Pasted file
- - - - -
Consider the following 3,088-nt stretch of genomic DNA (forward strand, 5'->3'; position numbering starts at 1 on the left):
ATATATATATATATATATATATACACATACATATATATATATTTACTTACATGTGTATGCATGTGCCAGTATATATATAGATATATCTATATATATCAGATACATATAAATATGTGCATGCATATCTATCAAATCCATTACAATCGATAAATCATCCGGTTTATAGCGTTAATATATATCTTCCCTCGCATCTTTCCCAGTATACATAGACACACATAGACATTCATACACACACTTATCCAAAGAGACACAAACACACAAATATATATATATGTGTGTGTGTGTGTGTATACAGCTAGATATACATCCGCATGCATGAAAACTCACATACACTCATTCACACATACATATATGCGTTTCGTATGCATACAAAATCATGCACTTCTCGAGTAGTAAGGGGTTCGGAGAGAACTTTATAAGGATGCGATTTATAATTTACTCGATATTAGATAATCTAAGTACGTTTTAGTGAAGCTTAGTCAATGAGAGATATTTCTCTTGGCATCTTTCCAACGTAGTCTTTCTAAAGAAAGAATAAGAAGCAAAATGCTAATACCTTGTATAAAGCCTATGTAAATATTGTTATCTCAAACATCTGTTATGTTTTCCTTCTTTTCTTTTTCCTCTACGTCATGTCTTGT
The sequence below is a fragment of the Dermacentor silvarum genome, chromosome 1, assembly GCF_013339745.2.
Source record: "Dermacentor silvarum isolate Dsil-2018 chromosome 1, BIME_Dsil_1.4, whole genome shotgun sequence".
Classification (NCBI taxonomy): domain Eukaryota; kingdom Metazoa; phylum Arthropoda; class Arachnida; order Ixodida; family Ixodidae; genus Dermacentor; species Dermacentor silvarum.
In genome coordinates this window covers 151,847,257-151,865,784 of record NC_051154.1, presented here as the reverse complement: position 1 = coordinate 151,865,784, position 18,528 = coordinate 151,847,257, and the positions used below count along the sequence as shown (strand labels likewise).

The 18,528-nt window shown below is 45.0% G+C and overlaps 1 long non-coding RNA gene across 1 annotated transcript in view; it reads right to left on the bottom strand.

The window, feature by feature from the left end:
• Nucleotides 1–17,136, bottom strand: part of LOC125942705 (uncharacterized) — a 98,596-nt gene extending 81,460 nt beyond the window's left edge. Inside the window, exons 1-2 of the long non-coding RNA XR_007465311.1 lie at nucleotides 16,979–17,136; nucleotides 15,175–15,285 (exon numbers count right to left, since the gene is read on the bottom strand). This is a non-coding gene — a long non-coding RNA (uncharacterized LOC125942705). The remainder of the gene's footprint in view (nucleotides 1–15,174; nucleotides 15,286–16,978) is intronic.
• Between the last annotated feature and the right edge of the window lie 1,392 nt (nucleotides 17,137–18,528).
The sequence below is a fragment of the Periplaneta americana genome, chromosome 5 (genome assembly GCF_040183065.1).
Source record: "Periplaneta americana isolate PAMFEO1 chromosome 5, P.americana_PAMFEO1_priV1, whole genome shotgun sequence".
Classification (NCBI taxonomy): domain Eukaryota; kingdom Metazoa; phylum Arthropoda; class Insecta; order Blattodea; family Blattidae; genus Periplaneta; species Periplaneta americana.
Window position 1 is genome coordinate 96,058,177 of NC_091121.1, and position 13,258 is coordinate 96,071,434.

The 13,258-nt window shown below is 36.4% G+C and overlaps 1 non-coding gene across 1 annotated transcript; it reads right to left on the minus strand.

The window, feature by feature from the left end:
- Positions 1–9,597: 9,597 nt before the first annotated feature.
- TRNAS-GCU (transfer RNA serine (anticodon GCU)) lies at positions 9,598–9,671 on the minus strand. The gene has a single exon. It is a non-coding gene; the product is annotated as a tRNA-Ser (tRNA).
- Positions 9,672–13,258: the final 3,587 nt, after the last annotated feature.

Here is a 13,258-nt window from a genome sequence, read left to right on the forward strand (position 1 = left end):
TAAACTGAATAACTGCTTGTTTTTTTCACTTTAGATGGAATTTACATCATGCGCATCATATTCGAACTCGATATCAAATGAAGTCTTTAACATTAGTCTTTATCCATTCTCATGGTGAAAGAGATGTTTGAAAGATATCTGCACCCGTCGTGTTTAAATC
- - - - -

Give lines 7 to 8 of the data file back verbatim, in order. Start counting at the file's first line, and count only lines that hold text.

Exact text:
The 18,528-nt window shown below is 45.0% G+C and overlaps 1 long non-coding RNA gene across 1 annotated transcript in view; it reads right to left on the bottom strand.

The window, feature by feature from the left end: